After serving 11 years in the Army, including the Persian Gulf War, Isaac Shawn Lawson took a job as an insurance claims adjuster and settled into a comfortable life with his wife and 3-year-old daughter in Sacramento.
But Lawson, 35, missed the rigor and challenges of the military, so he enlisted in the California National Guard. The sergeant first class was sent to Iraq in September as part of the 49th Military Police Brigade, which helps coordinate training for 135,000 Iraqi police officers.
During a visit home in April, he told his wife, Suzzettee, that he was stationed at Camp Victory outside Baghdad and didn't see much action. "He was just assuring us that he would be safe," she said.
But on June 5, Lawson was killed when his Humvee struck a roadside bomb outside Baghdad. He had just let several other soldiers out of the Humvee after its air-conditioning broke down in the 120-degree heat.
His death prompted a flood of e-mails and letters from fellow soldiers, his wife said. "They were so devastated.... He was the perfect soldier," she said.
Lawson was a diligent and hard-working but warm-hearted guardsman who handled administrative duties with a staff of about a dozen soldiers, said Capt. Jonathan Shiroma, public affairs officer for the 49th Military Police Brigade in Fairfield, Calif., who knew Lawson for several years. He was a "go-to guy who always got the job done," Shiroma said.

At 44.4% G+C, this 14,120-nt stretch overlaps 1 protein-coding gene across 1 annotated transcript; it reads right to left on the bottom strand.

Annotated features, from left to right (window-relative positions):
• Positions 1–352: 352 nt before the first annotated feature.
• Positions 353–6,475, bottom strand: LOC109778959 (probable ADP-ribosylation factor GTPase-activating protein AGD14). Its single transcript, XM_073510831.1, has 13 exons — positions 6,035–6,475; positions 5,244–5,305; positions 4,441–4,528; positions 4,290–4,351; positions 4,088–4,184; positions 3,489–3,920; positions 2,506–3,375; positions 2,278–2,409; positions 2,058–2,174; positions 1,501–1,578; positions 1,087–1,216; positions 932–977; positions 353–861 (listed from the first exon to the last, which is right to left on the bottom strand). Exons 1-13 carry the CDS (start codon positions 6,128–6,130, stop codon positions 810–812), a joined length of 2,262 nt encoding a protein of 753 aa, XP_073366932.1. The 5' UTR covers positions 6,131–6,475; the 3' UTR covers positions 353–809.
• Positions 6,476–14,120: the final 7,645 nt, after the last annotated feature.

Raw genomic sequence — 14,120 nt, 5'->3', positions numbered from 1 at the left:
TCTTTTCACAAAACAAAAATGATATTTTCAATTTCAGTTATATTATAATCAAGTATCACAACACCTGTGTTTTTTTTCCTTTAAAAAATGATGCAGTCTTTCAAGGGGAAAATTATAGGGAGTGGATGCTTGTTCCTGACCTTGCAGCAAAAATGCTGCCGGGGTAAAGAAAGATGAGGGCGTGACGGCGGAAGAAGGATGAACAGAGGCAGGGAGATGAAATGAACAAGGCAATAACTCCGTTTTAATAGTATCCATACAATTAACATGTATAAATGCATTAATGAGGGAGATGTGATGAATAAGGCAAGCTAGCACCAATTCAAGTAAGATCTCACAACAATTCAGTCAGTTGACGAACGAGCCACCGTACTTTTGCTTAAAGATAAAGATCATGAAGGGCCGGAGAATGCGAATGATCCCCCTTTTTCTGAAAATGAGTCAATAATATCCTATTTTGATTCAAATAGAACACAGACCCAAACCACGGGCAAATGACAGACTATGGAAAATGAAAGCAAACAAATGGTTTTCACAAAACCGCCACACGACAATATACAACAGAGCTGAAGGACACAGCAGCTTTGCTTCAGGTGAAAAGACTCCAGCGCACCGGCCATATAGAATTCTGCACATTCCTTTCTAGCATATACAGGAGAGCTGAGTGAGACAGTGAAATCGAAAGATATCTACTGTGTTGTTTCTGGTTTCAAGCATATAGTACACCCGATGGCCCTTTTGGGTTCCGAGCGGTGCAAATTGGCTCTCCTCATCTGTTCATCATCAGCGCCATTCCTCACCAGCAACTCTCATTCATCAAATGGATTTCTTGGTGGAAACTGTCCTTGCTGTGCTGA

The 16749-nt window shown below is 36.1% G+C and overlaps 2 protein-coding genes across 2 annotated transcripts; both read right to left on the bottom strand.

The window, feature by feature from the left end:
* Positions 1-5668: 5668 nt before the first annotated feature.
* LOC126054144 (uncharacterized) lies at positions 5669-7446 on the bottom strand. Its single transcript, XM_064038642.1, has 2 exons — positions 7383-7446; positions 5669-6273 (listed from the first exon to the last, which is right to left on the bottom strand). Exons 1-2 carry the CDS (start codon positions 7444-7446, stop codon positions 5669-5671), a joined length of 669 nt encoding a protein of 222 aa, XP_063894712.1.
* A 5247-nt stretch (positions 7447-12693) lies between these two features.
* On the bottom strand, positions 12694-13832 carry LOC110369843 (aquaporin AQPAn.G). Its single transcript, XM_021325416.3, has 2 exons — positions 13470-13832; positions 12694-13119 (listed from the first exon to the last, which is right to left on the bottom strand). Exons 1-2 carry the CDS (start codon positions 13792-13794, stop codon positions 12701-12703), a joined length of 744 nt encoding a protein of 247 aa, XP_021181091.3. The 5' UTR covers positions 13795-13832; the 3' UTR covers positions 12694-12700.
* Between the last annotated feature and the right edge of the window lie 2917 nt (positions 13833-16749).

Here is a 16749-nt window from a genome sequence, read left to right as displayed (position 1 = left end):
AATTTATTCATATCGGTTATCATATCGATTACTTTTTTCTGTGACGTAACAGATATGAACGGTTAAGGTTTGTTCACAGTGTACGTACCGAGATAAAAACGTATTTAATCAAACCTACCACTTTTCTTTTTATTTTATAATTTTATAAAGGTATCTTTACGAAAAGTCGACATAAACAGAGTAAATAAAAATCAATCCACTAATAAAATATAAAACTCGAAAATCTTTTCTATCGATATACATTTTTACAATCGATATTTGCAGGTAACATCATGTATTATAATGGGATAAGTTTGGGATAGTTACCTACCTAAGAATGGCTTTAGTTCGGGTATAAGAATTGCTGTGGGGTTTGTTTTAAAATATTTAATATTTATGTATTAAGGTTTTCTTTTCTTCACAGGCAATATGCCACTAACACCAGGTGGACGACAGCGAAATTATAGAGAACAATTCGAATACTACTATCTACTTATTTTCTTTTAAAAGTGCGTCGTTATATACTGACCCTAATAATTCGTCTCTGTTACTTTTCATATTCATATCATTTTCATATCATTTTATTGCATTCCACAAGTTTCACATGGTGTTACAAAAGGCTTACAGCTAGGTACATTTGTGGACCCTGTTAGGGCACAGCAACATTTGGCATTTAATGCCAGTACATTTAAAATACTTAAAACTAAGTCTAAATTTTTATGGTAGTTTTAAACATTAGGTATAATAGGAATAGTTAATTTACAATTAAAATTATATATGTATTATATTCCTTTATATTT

No stranger to the streets of Iraq, Lawson went out regularly on visits to police stations. He excelled at working with younger soldiers, and often softened his stern demeanor with encouraging words, Shiroma said. "He tried to work with soldiers and make them into better soldiers in a tough-love kind of way," he said.
Lawson was born in Sacramento and went to Elk Grove High School, where he was a sprinter on the track and field team. His fitness regimen remained a constant in his life, and he kept a lean, 5-foot, 10-inch frame that made him one of the fittest soldiers in his brigade.
His stepson, Curtis Goldwire, 24, said he could beat Lawson in a basketball game, but sprints were a different story. "He could always beat me in a footrace," Goldwire said.
Lawson, a "gadget guy and a whiz on computers," according to friends and family, set up a webcam at Camp Victory so he could keep in daily contact with his wife.
Suzzettee Lawson said her husband loved what he was doing, finding it more fulfilling than civilian work.
"The desk job was killing him," she said. During their Web cam conversations, she gave him regular updates on their daughter, Chiara, whose mischievous behavior delighted Lawson, who said it reminded him of his mother. When she didn't hear from her husband June 5, Suzzettee Lawson knew something was wrong.
Lawson had gone with a convoy of vehicles to Baqubah, about 35 miles from Camp Victory, as part of a mission to get an update from military police units. On the way back to Camp Victory, Lawson's vehicle struck the roadside bomb. Shiroma said he heard the explosion. No one else was injured.
Lawson was a special man who took on difficult tasks and took extra time to help others, Shiroma said. "He was a soldier that was always encouraging, motivated, very respectful," Shiroma said. "He was a great mentor that wouldn't give up on some of the soldiers that others might not want to help."